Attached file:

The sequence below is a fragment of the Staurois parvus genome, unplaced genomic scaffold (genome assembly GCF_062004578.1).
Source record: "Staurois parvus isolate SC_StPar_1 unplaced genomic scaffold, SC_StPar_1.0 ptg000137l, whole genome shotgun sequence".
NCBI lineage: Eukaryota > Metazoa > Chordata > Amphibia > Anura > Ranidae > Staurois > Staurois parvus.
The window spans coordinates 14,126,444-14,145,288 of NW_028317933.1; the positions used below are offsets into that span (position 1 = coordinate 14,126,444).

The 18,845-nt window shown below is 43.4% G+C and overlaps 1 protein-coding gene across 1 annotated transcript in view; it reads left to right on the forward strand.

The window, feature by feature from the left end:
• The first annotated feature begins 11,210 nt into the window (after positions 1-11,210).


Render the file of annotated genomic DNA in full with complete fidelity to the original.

The sequence below is a fragment of the Staurois parvus genome, unplaced genomic scaffold (genome assembly GCF_062004578.1).
Source record: "Staurois parvus isolate SC_StPar_1 unplaced genomic scaffold, SC_StPar_1.0 ptg000137l, whole genome shotgun sequence".
NCBI lineage: Eukaryota > Metazoa > Chordata > Amphibia > Anura > Ranidae > Staurois > Staurois parvus.
The window spans coordinates 14,126,444-14,145,288 of NW_028317933.1; the positions used below are offsets into that span (position 1 = coordinate 14,126,444).

The 18,845-nt window shown below is 43.4% G+C and overlaps 1 protein-coding gene across 1 annotated transcript in view; it reads left to right on the forward strand.

The window, feature by feature from the left end:
• The first annotated feature begins 11,210 nt into the window (after positions 1-11,210).